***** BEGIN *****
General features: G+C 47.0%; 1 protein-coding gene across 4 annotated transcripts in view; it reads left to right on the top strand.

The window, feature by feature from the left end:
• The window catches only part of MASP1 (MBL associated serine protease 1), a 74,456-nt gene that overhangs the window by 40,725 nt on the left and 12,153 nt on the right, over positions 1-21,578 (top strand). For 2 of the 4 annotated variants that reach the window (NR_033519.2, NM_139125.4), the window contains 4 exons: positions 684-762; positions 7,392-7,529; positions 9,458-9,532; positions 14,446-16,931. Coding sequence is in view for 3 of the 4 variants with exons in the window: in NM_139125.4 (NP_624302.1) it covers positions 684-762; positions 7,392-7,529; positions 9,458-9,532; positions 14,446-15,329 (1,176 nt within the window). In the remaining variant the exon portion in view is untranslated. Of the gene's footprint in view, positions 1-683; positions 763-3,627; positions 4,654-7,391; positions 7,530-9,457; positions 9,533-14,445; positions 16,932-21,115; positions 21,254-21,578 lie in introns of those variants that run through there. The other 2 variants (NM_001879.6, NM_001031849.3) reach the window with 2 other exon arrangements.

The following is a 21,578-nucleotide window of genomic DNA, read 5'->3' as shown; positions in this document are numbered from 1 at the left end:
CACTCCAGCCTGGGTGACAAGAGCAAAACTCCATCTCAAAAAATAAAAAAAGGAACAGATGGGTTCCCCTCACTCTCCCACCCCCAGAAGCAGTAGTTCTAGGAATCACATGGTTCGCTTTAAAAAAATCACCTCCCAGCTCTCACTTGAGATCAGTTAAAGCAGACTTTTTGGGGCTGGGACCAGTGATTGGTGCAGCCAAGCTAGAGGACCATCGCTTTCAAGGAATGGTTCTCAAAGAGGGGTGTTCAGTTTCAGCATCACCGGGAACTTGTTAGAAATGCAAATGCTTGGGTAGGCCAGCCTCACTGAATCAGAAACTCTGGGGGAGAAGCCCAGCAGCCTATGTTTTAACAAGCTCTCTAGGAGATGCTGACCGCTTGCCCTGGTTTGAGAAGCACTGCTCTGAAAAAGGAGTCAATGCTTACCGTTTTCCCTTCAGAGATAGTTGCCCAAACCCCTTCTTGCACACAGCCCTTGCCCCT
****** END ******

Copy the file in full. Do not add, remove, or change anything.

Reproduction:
General features: G+C 47.0%; 1 protein-coding gene across 4 annotated transcripts in view; it reads left to right on the top strand.

The window, feature by feature from the left end:
• The window catches only part of MASP1 (MBL associated serine protease 1), a 74,456-nt gene that overhangs the window by 40,725 nt on the left and 12,153 nt on the right, over positions 1-21,578 (top strand). For 2 of the 4 annotated variants that reach the window (NR_033519.2, NM_139125.4), the window contains 4 exons: positions 684-762; positions 7,392-7,529; positions 9,458-9,532; positions 14,446-16,931. Coding sequence is in view for 3 of the 4 variants with exons in the window: in NM_139125.4 (NP_624302.1) it covers positions 684-762; positions 7,392-7,529; positions 9,458-9,532; positions 14,446-15,329 (1,176 nt within the window). In the remaining variant the exon portion in view is untranslated. Of the gene's footprint in view, positions 1-683; positions 763-3,627; positions 4,654-7,391; positions 7,530-9,457; positions 9,533-14,445; positions 16,932-21,115; positions 21,254-21,578 lie in introns of those variants that run through there. The other 2 variants (NM_001879.6, NM_001031849.3) reach the window with 2 other exon arrangements.

The following is a 21,578-nucleotide window of genomic DNA, read 5'->3' as shown; positions in this document are numbered from 1 at the left end:
CACTCCAGCCTGGGTGACAAGAGCAAAACTCCATCTCAAAAAATAAAAAAAGGAACAGATGGGTTCCCCTCACTCTCCCACCCCCAGAAGCAGTAGTTCTAGGAATCACATGGTTCGCTTTAAAAAAATCACCTCCCAGCTCTCACTTGAGATCAGTTAAAGCAGACTTTTTGGGGCTGGGACCAGTGATTGGTGCAGCCAAGCTAGAGGACCATCGCTTTCAAGGAATGGTTCTCAAAGAGGGGTGTTCAGTTTCAGCATCACCGGGAACTTGTTAGAAATGCAAATGCTTGGGTAGGCCAGCCTCACTGAATCAGAAACTCTGGGGGAGAAGCCCAGCAGCCTATGTTTTAACAAGCTCTCTAGGAGATGCTGACCGCTTGCCCTGGTTTGAGAAGCACTGCTCTGAAAAAGGAGTCAATGCTTACCGTTTTCCCTTCAGAGATAGTTGCCCAAACCCCTTCTTGCACACAGCCCTTGCCCCT